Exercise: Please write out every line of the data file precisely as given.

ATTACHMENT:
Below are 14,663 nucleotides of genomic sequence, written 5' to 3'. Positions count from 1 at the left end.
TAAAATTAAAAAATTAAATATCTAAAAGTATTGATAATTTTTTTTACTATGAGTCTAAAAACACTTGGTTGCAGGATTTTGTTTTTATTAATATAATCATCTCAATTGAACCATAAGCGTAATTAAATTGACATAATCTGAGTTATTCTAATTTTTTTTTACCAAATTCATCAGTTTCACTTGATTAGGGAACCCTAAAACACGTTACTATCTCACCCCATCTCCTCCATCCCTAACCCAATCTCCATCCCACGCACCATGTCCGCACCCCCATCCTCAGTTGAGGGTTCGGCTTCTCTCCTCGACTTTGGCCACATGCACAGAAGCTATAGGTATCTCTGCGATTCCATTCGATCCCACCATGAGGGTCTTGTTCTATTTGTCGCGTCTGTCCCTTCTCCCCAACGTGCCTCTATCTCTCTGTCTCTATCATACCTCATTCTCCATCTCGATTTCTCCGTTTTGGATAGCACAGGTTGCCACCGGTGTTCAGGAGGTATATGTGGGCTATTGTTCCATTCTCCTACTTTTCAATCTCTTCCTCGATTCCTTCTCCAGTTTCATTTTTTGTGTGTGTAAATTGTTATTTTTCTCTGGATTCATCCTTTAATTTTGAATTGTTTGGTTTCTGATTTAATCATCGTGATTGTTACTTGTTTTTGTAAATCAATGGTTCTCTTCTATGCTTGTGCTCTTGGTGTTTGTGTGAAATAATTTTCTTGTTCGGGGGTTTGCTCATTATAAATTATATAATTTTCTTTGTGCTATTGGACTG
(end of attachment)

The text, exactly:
Below are 14,663 nucleotides of genomic sequence, written 5' to 3'. Positions count from 1 at the left end.
TAAAATTAAAAAATTAAATATCTAAAAGTATTGATAATTTTTTTTACTATGAGTCTAAAAACACTTGGTTGCAGGATTTTGTTTTTATTAATATAATCATCTCAATTGAACCATAAGCGTAATTAAATTGACATAATCTGAGTTATTCTAATTTTTTTTTACCAAATTCATCAGTTTCACTTGATTAGGGAACCCTAAAACACGTTACTATCTCACCCCATCTCCTCCATCCCTAACCCAATCTCCATCCCACGCACCATGTCCGCACCCCCATCCTCAGTTGAGGGTTCGGCTTCTCTCCTCGACTTTGGCCACATGCACAGAAGCTATAGGTATCTCTGCGATTCCATTCGATCCCACCATGAGGGTCTTGTTCTATTTGTCGCGTCTGTCCCTTCTCCCCAACGTGCCTCTATCTCTCTGTCTCTATCATACCTCATTCTCCATCTCGATTTCTCCGTTTTGGATAGCACAGGTTGCCACCGGTGTTCAGGAGGTATATGTGGGCTATTGTTCCATTCTCCTACTTTTCAATCTCTTCCTCGATTCCTTCTCCAGTTTCATTTTTTGTGTGTGTAAATTGTTATTTTTCTCTGGATTCATCCTTTAATTTTGAATTGTTTGGTTTCTGATTTAATCATCGTGATTGTTACTTGTTTTTGTAAATCAATGGTTCTCTTCTATGCTTGTGCTCTTGGTGTTTGTGTGAAATAATTTTCTTGTTCGGGGGTTTGCTCATTATAAATTATATAATTTTCTTTGTGCTATTGGACTG